|For immediate release||January 5, 2017|
Law Society protects the public by taking action against unauthorized practice of law
Vancouver, January 5, 2017 – The Law Society of British Columbia takes action against those who put the public at risk by performing unregulated and uninsured legal services or misrepresenting themselves as lawyers. When the Law Society receives a complaint, it will investigate and take appropriate action if there is a potential for harm to the public.
From October 3, 2016 to January 5, 2017, the Law Society obtained undertakings from two individuals and one business not to engage in the practice of law. During that time period, the Law Society also obtained orders prohibiting the following individuals and businesses from engaging in the unauthorized practice of law.
On November 17, 2016, Madam Justice Russell granted an injunction prohibiting Charles David Parent, also known as Charles Parent-Quinn and Chase Parent-Quinn, of Surrey, from engaging in the practice of law, from representing himself as a lawyer and from commencing, prosecuting and defending proceedings in any court. In 2001, Parent had falsely represented himself as a lawyer and had performed various legal services with respect to a family law matter for a fee. After the Law Society’s involvement, Parent signed an undertaking whereby he agreed to abide by the provisions of the Legal Profession Act. In 2016, he breached his undertaking when he offered to appear as an advocate and to draft and file documents for a party before the Residential Tenancy Branch for a fee. In addition to the injunction, the court awarded the Law Society $3,500 in costs.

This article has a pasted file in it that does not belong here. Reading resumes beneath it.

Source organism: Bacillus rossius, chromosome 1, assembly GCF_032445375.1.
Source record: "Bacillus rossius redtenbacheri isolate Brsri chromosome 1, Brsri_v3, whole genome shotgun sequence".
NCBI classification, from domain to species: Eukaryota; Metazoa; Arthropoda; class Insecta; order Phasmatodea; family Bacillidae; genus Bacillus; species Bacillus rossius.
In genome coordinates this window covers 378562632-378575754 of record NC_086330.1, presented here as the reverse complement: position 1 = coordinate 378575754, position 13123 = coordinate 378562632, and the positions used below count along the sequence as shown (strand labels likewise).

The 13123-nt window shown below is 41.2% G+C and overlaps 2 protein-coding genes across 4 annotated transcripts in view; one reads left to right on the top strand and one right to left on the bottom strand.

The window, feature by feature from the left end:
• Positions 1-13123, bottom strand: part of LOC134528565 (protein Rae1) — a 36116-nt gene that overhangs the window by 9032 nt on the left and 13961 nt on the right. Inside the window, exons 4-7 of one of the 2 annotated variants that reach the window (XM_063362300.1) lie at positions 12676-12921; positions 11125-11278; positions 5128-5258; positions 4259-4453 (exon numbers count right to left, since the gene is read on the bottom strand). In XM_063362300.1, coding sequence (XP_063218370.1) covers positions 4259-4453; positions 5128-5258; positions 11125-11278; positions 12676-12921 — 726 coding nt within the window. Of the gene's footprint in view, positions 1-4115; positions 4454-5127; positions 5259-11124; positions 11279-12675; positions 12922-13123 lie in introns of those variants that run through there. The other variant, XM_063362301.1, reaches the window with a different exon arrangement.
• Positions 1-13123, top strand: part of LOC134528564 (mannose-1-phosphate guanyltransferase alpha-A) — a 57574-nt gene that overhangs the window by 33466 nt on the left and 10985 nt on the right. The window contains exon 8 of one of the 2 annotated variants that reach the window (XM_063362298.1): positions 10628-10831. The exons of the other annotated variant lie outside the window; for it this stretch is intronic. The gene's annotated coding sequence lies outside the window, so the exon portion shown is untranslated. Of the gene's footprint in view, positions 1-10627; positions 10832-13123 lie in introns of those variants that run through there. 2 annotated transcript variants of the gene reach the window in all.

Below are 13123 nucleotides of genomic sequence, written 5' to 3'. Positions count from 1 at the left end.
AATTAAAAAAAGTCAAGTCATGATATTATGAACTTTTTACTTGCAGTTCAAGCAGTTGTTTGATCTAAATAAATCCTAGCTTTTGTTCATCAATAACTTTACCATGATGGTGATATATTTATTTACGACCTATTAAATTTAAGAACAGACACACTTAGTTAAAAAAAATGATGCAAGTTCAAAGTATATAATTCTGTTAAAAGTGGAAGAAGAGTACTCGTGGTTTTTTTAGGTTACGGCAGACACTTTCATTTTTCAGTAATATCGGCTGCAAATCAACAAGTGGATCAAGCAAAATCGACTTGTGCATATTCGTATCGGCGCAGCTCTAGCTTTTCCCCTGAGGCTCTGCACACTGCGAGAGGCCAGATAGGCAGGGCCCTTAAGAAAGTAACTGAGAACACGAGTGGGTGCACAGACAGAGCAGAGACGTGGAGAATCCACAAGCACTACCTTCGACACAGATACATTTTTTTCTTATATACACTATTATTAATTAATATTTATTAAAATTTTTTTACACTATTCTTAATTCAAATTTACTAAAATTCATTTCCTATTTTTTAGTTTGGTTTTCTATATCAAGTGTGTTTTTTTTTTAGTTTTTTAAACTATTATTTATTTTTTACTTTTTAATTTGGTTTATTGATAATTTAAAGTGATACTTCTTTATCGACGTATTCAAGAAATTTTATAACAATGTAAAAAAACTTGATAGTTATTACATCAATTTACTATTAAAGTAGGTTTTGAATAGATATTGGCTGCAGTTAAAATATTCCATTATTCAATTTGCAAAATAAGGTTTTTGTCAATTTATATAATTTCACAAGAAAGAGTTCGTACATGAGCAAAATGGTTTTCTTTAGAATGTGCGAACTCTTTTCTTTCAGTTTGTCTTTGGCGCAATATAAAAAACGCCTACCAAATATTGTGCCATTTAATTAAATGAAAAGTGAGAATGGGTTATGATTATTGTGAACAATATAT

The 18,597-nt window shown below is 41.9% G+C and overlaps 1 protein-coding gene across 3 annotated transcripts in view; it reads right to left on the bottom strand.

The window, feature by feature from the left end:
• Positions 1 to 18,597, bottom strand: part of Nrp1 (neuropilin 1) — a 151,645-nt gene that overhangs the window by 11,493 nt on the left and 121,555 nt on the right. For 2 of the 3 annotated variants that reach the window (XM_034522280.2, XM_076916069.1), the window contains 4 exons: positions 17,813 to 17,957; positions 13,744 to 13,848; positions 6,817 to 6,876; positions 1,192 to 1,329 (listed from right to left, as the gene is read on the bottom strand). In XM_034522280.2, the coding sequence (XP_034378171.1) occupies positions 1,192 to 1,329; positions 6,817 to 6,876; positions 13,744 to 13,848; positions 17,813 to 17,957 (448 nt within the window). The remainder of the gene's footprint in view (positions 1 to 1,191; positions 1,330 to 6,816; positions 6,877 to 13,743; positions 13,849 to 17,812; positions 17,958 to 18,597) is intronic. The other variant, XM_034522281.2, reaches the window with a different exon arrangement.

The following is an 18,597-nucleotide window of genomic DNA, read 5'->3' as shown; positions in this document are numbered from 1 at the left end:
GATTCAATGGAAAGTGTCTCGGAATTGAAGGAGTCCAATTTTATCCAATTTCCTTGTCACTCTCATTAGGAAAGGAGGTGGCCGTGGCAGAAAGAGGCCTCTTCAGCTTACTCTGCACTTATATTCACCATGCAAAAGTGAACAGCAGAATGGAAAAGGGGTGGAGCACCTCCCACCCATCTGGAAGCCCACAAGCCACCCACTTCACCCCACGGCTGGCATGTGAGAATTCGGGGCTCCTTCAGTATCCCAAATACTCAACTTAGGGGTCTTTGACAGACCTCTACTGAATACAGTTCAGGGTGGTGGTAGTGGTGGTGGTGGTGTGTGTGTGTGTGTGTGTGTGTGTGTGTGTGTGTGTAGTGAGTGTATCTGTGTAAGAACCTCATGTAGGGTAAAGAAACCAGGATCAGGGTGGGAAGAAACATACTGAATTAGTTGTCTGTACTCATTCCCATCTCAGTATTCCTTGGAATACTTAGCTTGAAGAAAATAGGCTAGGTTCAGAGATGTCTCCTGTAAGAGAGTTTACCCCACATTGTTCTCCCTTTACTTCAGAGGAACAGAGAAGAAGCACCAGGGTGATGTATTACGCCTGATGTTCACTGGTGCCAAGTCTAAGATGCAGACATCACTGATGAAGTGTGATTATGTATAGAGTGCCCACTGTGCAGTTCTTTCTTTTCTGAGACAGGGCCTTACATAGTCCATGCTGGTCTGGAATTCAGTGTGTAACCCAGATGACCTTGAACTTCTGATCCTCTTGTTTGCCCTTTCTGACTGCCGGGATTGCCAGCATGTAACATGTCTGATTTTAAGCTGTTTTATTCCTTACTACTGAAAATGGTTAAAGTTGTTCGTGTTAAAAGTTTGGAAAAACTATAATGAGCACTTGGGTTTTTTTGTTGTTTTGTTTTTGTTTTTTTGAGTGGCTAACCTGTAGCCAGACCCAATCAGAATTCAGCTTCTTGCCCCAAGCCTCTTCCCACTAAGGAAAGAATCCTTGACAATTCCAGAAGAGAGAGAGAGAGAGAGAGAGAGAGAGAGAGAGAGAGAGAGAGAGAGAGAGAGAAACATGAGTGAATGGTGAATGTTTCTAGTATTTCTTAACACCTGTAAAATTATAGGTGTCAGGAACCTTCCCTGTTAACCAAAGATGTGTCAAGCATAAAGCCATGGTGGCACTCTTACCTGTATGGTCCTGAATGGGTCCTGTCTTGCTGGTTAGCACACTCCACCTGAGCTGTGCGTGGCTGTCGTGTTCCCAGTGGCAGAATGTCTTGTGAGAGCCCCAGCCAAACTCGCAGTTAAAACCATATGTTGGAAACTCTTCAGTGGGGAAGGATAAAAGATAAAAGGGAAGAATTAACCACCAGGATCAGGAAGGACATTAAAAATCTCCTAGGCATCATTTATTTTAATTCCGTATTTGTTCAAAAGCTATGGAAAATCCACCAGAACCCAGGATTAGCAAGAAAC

On December 1, 2016, Mr. Justice Jenkins granted an injunction prohibiting former lawyer John Frederick Carten, of Vancouver, from engaging in the practice of law, from representing himself as a lawyer or otherwise capable or qualified to engage in the practice of law, and from commencing, prosecuting or defending proceedings in any court on behalf of others. The Law Society alleged that Carten had breached the Legal Profession Act by offering legal services on Craigslist, representing a party in the Supreme Court for a fee and prosecuting litigation on behalf of others in the Supreme Court and the Court of Appeal. In addition, the Law Society alleged that Carten improperly referred to himself as counsel and a lawyer on websites.
Andrew James Smith, of Victoria, doing business as Options Legal Services, Options Legal Solutions and Options Business Solutions consented to an injunction prohibiting him from engaging in the practice of law, from representing himself as a lawyer and from commencing, prosecuting or defending proceedings in court on behalf of others. The order is effective December 20, 2016. The Law Society alleged that Smith offered to provide various legal services for a fee, including offering to give legal advice, prepare agreements and court documents and to perform legal research. The Law Society was awarded its costs of $2,600.
To read the orders, search by name in the Law Society’s database of unauthorized practitioners.
The Law Society acts against the unauthorized practice of law to ensure only trained, qualified lawyers (or articled students or paralegals under a lawyer’s supervision) may provide legal services and advice to the public, as others are neither regulated nor insured. The Law Society upholds and protects the public interest in the administration of justice by ensuring the independence, integrity and competence of lawyers, establishing education and professional development standards for lawyers, regulating the practice of law and preserving and protecting the rights and freedoms of all persons.
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